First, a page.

Scripture Readings: Philippians 3:17-4:4
In the name of God, Father, Son and Holy Spirit, Amen.
The Pharisees, generally speaking, get a bad name in the New Testament. Again and again, we hear of Jesus in conflict with the Pharisees. Perhaps it was because that in some ways, they were quite alike. Both Jesus and the Pharisees called people to stick to God’s ways in a world dominated by the pagan rulers of Rome.
But Jesus thought that the Pharisees went too far. They took the commandments of God and turned them into nit-picking rules, and he thought they were hypocrites into the bargain.
There is a passage in Matthew’s Gospel where Jesus takes them to task. So, for example, the Pharisees said that you should tithe a certain amount of your income. Jesus accused them of being obsessed with the detail, and said to them,
‘[you] have neglected the weightier matters of the law: justice, mercy and faith’.
Or they obsessed with ritually cleaning the plates and cups they used to eat; no point in that, said Jesus, if your heart is not in the right place: ‘
‘Woe to you, scribes and Pharisees, hypocrites! For you clean the outside of the cup and of the plate, but inside they are full of greed and self-indulgence’.
And Jesus sums up the attitude of the Pharisees in biting language:
You blind guides! You strain out a gnat but swallow a camel!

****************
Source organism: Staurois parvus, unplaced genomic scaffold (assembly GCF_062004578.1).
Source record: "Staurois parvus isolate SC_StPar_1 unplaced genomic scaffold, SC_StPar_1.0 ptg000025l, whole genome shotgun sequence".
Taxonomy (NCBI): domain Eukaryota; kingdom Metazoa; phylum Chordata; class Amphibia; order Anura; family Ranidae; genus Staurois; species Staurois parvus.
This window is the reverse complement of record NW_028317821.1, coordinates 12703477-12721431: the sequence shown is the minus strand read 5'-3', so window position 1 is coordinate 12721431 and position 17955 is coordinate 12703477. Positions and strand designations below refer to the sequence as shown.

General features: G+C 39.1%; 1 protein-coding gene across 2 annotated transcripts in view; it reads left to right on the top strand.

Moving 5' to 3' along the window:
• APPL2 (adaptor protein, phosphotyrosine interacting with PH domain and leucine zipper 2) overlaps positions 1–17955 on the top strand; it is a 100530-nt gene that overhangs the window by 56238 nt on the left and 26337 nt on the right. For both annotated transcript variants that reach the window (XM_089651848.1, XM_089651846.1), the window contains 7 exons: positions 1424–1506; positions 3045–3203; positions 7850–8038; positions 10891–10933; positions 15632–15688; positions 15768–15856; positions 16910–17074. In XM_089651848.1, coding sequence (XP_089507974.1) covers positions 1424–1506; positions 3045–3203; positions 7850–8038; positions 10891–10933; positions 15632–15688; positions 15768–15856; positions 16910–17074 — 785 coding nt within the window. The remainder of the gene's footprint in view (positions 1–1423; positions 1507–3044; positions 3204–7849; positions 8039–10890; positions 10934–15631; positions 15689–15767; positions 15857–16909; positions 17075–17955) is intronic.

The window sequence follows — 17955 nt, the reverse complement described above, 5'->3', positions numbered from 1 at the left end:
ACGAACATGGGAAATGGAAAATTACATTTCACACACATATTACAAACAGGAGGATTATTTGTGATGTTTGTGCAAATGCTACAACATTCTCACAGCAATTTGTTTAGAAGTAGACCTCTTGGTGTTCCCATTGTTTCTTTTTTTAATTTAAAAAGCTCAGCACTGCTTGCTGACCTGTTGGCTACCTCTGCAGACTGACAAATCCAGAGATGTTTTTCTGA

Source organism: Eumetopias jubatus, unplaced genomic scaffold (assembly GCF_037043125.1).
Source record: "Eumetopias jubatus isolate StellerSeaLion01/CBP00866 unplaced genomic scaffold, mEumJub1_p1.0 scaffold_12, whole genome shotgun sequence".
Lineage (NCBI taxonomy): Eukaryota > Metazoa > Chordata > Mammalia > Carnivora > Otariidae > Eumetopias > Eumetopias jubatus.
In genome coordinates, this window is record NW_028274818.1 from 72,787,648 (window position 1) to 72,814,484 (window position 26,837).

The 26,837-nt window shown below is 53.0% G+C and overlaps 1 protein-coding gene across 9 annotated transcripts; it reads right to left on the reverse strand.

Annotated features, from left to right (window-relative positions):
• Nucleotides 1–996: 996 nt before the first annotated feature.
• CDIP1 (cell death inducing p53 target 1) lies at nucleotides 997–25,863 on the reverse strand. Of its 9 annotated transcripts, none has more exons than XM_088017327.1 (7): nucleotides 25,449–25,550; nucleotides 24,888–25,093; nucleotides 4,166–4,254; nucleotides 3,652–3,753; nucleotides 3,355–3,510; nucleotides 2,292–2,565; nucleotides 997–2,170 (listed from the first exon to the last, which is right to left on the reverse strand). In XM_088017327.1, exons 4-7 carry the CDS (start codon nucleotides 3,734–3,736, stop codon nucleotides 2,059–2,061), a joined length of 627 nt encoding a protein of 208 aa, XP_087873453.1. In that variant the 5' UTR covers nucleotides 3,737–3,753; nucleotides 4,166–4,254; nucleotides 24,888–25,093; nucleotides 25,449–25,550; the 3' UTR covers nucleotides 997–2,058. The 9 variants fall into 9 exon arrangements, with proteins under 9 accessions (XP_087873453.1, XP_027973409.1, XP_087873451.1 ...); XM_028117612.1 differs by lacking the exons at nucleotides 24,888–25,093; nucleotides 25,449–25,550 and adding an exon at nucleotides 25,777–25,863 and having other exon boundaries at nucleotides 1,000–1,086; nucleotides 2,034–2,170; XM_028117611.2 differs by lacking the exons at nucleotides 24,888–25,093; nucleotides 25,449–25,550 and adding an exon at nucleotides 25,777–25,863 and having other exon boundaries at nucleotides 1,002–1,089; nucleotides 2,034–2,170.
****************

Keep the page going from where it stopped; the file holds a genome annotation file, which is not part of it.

Worst of all, from the Pharisees point of view, was that Jesus did not agree with them that you kept yourself pure by keeping away from sinners. Elsewhere Matthew’s Gospel records a time when the Pharisees complained that Jesus had the check to eat with those they deemed unworthy of a religious teacher:
…as [Jesus] sat at dinner in the house, many tax-collectors and sinners came and were sitting with him and his disciples. When the Pharisees saw this, they said to his disciples, ‘Why does your teacher eat with tax-collectors and sinners?’ But when he heard this, he said, ‘Those who are well have no need of a physician, but those who are sick. Go and learn what this means, “I desire mercy, not sacrifice.” For I have come to call not the righteous but sinners’.
The New Testament gives us this notion of the Pharisees as hypocritical enemies of Jesus. So it’s a surprise to find some nice Pharisees today! For as Jesus is on his way towards Jerusalem, he gets a warning:
At that same time some Pharisees came to Jesus and said to him, “You must get out of here and go somewhere else, because Herod wants to kill you.”